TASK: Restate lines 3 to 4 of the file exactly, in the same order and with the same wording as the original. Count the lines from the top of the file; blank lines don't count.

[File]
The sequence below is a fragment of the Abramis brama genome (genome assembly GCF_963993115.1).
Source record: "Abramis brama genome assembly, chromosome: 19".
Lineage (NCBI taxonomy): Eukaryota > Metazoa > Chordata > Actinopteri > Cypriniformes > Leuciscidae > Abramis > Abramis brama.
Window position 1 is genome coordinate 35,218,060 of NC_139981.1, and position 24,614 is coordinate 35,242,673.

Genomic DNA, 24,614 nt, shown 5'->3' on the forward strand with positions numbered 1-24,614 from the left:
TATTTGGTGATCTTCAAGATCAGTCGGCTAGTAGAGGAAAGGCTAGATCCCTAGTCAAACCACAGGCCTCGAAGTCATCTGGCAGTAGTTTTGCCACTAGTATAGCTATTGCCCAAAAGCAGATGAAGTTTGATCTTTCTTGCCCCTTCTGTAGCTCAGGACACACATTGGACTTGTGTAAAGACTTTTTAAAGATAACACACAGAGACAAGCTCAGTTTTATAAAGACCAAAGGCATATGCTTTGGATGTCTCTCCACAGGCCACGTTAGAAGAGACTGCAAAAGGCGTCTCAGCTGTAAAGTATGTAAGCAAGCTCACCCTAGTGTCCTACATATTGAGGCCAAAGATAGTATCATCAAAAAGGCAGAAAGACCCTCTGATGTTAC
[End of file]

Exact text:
Lineage (NCBI taxonomy): Eukaryota > Metazoa > Chordata > Actinopteri > Cypriniformes > Leuciscidae > Abramis > Abramis brama.
Window position 1 is genome coordinate 35,218,060 of NC_139981.1, and position 24,614 is coordinate 35,242,673.